Adding a splash of color to any room livens up a space. But before you select a color, consider the function of the room and how the color makes you feel. If you're a morning person, painting your bedroom a bright magenta may help you start the day with energy, but if you can't face the morning without a strong cup of coffee, a soothing shade of blue may be best. Learn more about choosing a color scheme.
Keep a file of your favorite samples and inspirational images even if you can’t afford a makeover yet, or haven’t found the home of your dreams. This homeowner/designer kept all the fabric samples that she loved in a bag until she found the right home to settle in. She'd also been acquiring updated yet traditional pieces for just the kind of collected look she liked.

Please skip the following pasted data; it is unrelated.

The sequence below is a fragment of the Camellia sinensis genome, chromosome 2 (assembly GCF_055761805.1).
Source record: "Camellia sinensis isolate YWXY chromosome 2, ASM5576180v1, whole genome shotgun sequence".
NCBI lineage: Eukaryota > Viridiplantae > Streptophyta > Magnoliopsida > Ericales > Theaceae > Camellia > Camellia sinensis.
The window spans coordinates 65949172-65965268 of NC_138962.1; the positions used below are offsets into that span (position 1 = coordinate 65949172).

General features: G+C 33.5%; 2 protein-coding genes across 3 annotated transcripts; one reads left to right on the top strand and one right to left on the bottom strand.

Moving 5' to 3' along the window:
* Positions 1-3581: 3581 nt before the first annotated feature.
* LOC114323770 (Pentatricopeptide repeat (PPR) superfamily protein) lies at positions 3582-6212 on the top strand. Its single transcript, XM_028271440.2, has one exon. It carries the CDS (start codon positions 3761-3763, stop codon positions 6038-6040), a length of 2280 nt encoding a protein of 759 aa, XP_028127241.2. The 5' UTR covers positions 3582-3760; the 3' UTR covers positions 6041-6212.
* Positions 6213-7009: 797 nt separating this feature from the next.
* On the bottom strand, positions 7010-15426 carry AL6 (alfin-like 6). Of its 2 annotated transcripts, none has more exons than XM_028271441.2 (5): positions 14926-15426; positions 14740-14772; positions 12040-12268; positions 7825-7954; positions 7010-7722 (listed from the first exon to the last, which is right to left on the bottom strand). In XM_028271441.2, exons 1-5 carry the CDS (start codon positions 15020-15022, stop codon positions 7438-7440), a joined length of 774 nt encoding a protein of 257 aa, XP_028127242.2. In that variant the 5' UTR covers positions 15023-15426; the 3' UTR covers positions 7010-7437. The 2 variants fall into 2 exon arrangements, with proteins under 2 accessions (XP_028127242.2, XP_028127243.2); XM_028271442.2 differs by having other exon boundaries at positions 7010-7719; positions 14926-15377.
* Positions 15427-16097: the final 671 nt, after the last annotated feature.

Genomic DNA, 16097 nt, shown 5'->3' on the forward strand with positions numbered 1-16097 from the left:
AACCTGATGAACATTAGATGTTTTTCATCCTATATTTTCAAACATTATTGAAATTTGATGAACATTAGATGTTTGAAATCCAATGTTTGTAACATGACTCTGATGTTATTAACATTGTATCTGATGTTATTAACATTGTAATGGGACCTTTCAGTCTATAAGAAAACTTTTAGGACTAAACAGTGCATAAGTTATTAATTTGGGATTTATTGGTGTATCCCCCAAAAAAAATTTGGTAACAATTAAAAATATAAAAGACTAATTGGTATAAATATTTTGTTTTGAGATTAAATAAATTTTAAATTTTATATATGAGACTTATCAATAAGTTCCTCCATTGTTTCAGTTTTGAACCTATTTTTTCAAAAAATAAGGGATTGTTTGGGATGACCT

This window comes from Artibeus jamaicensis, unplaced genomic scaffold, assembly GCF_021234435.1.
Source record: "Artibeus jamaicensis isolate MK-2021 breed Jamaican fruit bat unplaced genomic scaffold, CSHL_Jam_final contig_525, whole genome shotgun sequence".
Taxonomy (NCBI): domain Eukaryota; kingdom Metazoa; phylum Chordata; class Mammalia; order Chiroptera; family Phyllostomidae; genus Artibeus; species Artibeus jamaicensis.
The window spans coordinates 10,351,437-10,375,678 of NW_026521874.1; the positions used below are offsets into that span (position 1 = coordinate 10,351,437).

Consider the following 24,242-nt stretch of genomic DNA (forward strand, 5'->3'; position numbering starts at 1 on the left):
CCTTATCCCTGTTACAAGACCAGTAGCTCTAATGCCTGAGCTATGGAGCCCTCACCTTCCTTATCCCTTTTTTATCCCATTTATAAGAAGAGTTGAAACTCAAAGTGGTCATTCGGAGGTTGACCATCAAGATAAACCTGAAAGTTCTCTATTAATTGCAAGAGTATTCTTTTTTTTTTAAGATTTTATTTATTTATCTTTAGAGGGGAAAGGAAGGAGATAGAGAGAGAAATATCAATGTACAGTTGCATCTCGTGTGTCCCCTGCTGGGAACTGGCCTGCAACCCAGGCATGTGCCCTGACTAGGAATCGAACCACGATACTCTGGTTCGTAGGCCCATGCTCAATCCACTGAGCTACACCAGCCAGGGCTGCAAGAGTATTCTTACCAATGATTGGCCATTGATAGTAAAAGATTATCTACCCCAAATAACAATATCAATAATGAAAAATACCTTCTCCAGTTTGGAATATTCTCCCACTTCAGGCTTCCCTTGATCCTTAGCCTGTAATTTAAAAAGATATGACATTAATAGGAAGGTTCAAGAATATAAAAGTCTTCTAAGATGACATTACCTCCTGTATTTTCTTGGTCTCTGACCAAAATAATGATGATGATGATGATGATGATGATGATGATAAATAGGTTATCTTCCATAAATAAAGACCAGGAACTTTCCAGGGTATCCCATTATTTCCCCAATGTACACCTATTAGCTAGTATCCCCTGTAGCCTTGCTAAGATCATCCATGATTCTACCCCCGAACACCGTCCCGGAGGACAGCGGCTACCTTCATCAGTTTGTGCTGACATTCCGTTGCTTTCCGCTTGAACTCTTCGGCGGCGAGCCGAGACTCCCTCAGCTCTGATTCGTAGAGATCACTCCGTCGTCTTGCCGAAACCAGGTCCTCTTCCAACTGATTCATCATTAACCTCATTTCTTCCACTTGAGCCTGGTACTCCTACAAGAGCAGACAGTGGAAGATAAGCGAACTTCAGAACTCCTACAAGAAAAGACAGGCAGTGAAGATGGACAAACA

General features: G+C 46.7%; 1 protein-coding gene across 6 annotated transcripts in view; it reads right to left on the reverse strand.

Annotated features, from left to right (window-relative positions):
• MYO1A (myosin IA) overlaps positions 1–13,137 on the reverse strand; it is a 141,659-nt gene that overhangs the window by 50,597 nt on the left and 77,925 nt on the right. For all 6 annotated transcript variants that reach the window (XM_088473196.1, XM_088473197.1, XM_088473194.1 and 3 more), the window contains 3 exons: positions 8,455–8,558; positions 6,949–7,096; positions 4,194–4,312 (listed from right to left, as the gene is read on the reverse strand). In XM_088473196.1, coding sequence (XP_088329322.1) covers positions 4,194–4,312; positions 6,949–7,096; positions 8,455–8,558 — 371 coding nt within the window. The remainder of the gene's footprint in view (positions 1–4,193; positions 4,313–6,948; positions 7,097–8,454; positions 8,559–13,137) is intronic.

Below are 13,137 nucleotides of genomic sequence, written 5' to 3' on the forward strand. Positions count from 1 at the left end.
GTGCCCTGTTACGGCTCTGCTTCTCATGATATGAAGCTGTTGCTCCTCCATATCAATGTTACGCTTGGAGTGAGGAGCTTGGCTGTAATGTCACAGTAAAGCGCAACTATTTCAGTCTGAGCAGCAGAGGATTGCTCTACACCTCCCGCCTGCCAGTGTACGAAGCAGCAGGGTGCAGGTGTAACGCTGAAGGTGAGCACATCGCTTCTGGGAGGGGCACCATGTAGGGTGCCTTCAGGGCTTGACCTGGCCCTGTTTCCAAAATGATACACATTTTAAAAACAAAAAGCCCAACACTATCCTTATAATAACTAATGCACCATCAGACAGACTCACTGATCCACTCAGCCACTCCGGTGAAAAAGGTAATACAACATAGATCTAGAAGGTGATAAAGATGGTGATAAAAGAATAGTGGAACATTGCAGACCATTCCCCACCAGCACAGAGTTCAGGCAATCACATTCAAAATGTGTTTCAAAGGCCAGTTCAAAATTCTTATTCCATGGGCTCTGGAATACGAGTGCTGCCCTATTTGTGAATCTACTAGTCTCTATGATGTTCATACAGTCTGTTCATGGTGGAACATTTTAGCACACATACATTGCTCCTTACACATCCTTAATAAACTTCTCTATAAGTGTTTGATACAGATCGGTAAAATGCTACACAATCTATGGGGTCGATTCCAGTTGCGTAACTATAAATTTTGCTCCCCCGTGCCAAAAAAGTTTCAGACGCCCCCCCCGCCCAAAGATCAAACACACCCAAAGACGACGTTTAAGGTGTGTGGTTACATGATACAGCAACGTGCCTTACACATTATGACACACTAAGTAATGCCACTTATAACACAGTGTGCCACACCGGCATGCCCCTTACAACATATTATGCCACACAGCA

With the multihued curtain fabric as her jumping-off point, designer Ashley Whittaker splashed an amped-up version of pink in three places in the living room—the footstool, the contrasting pillow welt, and the slipper-chair trim. "We wanted the home to feel bright and colorful like Florida but not like a vacation home," says Ashley. She pulled off the cozy yet elegant vibe by grounding the sun-and-surf palette with serious touches, such as the antique demilune tables.
Materials that connect to the location are key to character building. Sisal hints at the marsh grasses in an elegant way and is also durable, easy to clean, and ideal for layering. The alligator skull speaks to the local wildlife, while palms in antique glass and fern-patterned pillows are additional nods to the room's Lowcountry vibe and provide a carefree polish.
Looking beyond the traditional with wallcoverings can create a truly standout design presence. "I do think I might have scared [architect Ken Linsteadt] a little bit when I announced I was planning to install two levels of green floral fabric on the walls of the grand salon," says Ken Fulk of his Sonoma Valley lakeside retreat, yet the fabric gives the high walls a richness that wallpaper alone might not have achieved.